- On Monday, Tokyo lifted its state of emergency after the rate of new coronavirus infections and deaths slowed.
- The state of emergency went into effect on April 7 after coronavirus-related deaths exceeded 100 nationwide.
- In a press conference on Monday, Prime Minister Shinzo Abe said that Japan will need to “create a new lifestyle” as it ventures into the post-pandemic world.
- Here’s how three Tokyo industries – restaurants, karaoke bars, and hostess clubs – are adapting.
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On Monday, Japanese Prime Minister Shinzo Abe lifted Tokyo’s state of emergency after the rate of new coronavirus infections and deaths slowed. The state of emergency, effectively a soft lockdown, went into effect on April 7.
While Tokyo encouraged residents to stay home and non-essential stores to close, measures were voluntary. Many restaurants and bars remained open.
In a press conference on Monday, Prime Minister Shinzo Abe said that Japan will need to “create a new lifestyle” based on social distancing principles in order to reopen the country while preventing a new wave of infections.
Japan has told residents and businesses to avoid the three C’s: closed spaces, crowded places, and close-contact settings.
So far, more than 100 industry associations across Japan have created guidelines for this new lifestyle, the Washington Post reported. Here’s how how three industries in Tokyo — restaurants, karaoke bars, and hostess clubs — are adapting.
Source: Washington Post
Restaurants: Before the pandemic, Tokyo residents were able to dine in close proximity at conveyor belt sushi restaurants known as kaitenzushi where they could choose from a rotating selection of fish.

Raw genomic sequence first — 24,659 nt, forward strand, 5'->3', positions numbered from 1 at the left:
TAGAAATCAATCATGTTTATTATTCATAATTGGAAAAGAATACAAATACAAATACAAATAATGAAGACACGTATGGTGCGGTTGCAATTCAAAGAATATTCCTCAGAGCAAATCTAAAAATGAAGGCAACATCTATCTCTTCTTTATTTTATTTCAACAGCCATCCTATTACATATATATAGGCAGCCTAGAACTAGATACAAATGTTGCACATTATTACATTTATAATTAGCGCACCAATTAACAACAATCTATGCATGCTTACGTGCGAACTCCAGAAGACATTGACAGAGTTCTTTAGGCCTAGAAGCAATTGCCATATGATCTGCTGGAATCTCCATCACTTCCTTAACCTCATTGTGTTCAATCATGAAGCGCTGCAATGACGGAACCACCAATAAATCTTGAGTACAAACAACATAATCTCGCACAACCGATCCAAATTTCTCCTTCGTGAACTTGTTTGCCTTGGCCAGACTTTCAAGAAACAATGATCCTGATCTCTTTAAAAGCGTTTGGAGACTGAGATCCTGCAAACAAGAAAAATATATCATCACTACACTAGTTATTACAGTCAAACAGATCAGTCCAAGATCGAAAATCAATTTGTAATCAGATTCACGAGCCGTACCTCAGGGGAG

Source: Japan Guide
In March, two of Japan’s largest kaitenzushi chains stopped their conveyor belt service, asking customers to order through touchpads instead. Japan’s restaurant association also released guidelines encouraging the use of partitions between tables.
Restaurants are now encouraging diners to avoid face-to-face dining and listen to background music in order to minimise talking, the Washington Post reported.
While some restaurant-goers have not heeded social distancing guidelines by continuing to dine in close proximity, they are the minority, The New York Times’ Tokyo bureau chief Motoko Rich observed in late April.
“Tokyo is a place where people follow rules. They wait for green lights to cross streets. In subway stations, they board escalators single file,” Rich wrote.
“Some social distancing is also built into the culture. We bow rather than shake hands. Hugging is rare,” she added.
Karaoke bars: Karaoke is a popular Tokyo pastime. Typically, groups of people share microphones, music selection touchpads, and tambourines in private, windowless karaoke rooms.
Source: Japan Guide
Karaoke bars have been closed since early April and no date has been set for when they will reopen. When they do, they have been advised to ventilate rooms, operate at half capacity, and sanitize microphones and touch pads frequently. Customers will be asked to wear masks at all times except when singing and eating.
Hostess clubs: Hostess clubs, a staple of Tokyo nightlife, employ well-dressed female staff members to sit with, talk to, and pour drinks for male customers.
Source: Live Japan
In order to adapt to the new normal, Japan’s hostess club association has announced guidelines that require customers and staff to remain at least one seat’s distance apart and wear masks at all times except for eating and drinking.
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